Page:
4 Ways to Increase Your Value as a Graphic Designer

Shannel Wheeler
5 min readJul 12, 2022
An illustration of a text tool and color swatches, the word “Yes!”, a woman working on her laptop and a lightbulb composed of puzzle pieces

Everyone wants to feel valued. The truth is, you already have inherent value. When it comes to your design career, the more value you add to yourself and others, the farther you can go in your journey. Some would argue that a mix of hard work and a bit of luck is the formula for success. I would say that intention is a key factor to get where you want to be. Here are four intentional things you can continuously work on to increase your value as a designer:

Keep a solid foundation

It’s easy to think of foundational skills — aka design principles — as one and done. Once you learn them, you’re good, right? Nope. There’s always more to learn about the principles of color, imagery, typography, contrast, placement, messaging, etc., and how they can serve as stronger building blocks for your designs. These are not just starting points but consistent factors that should be running as a subconscious checklist for EVERY design. Here are some ways to continue strengthening your understanding and application of design principles:

  • Read design books like Why Fonts Matter and Grid Systems in Design (there are many more!)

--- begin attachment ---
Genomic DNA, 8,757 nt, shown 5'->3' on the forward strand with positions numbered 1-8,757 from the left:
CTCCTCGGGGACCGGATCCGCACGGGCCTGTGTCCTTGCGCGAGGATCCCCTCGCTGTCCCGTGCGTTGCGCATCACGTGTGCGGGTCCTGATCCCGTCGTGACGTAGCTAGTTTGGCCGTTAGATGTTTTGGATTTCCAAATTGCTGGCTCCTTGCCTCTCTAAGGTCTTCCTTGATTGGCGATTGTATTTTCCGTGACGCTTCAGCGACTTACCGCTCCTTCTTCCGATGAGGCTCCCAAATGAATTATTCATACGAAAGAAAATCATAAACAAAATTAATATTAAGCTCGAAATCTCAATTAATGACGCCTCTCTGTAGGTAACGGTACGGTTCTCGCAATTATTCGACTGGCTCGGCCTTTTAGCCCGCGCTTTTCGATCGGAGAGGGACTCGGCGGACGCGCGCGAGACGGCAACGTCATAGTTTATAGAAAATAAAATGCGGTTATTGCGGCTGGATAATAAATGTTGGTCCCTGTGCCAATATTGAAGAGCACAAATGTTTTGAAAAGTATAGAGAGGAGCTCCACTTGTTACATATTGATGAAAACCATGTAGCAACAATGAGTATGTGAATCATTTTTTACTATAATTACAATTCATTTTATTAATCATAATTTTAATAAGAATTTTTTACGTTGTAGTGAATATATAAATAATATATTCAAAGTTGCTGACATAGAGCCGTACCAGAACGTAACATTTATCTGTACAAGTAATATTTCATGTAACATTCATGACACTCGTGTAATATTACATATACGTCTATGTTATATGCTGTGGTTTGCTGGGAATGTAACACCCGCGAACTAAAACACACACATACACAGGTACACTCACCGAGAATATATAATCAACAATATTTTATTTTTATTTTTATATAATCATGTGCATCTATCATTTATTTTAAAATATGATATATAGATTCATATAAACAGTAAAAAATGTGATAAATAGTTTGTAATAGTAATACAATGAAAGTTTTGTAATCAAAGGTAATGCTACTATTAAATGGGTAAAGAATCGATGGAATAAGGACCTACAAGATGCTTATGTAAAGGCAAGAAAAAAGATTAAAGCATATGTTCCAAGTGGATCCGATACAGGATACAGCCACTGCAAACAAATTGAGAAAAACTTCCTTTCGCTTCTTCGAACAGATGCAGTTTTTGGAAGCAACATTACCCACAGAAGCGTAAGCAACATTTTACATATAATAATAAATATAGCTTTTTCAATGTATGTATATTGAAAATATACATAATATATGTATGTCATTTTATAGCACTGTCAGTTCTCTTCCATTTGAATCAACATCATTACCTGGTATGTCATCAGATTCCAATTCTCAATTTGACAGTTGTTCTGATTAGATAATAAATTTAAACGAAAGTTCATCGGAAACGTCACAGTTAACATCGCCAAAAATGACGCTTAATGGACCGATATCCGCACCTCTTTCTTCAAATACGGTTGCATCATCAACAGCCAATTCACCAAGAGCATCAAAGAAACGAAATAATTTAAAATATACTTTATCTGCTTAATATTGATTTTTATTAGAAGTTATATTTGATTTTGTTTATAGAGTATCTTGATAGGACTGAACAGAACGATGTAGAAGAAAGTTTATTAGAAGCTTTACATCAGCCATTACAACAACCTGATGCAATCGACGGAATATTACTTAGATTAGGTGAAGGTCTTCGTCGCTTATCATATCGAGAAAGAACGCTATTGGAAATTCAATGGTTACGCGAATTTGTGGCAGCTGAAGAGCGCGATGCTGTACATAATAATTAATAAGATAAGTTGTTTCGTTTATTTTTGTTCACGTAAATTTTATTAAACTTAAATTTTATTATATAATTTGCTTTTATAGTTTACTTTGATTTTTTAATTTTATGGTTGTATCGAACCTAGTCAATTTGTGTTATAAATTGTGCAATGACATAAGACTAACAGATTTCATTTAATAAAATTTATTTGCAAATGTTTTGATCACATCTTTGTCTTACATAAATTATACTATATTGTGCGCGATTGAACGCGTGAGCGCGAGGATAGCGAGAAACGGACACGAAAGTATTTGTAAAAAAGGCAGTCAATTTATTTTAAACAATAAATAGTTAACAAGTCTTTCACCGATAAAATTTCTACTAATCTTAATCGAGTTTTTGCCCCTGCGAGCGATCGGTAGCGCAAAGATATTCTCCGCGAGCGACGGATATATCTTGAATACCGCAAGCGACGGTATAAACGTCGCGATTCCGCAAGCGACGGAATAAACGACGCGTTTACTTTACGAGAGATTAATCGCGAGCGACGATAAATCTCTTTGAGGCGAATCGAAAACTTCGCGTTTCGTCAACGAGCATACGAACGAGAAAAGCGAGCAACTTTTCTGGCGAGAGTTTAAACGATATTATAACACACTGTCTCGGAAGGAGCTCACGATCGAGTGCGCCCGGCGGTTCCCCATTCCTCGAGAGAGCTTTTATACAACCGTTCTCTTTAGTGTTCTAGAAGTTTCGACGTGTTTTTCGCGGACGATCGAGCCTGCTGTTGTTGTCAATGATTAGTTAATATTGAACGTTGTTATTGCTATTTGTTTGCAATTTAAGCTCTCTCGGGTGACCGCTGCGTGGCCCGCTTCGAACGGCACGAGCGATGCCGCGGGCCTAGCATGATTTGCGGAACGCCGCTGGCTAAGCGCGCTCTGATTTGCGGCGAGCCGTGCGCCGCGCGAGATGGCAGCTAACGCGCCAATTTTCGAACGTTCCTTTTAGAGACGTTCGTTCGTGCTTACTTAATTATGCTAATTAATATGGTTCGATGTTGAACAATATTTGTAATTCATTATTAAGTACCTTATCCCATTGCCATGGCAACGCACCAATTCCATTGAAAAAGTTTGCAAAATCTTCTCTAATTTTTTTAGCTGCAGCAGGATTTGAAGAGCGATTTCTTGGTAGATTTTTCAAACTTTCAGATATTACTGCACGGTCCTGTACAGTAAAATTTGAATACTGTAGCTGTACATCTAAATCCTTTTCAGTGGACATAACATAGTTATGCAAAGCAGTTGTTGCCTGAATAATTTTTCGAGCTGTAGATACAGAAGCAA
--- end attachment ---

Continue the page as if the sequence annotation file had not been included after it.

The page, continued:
• Watch tutorials or take classes in foundational areas
  • Utilize resources like Coolors, FontPair, and Pixabay to elevate your foundational competence
  • Find opportunities to educate others about design principles (clients, teammates, etc). The more you can explain/articulate/teach design, the more you will be inclined to learn more

Say “Yes” to stretch opportunities

Some of the biggest growth moments in my design journey to date have also been some of the scariest moments. Like when I was asked to rebrand a company in three months (this has happened 3 times now) or when I was asked to create a talk show trailer (from script to final production) during the pandemic with only Zoom access to the “stars” of the trailer. Or even the time when I was asked to lead a major marketing campaign design for a large corporation I worked for at the time. How do you identify a “stretch” opportunity?

  • a design request that challenges your design thinking, process, software skills, or people skills



Shannel Wheeler

Left-brain creative | Brand/Design Implementation | Design Instruction and Inspiration | Creating with Purpose: https://shannelwheeler.com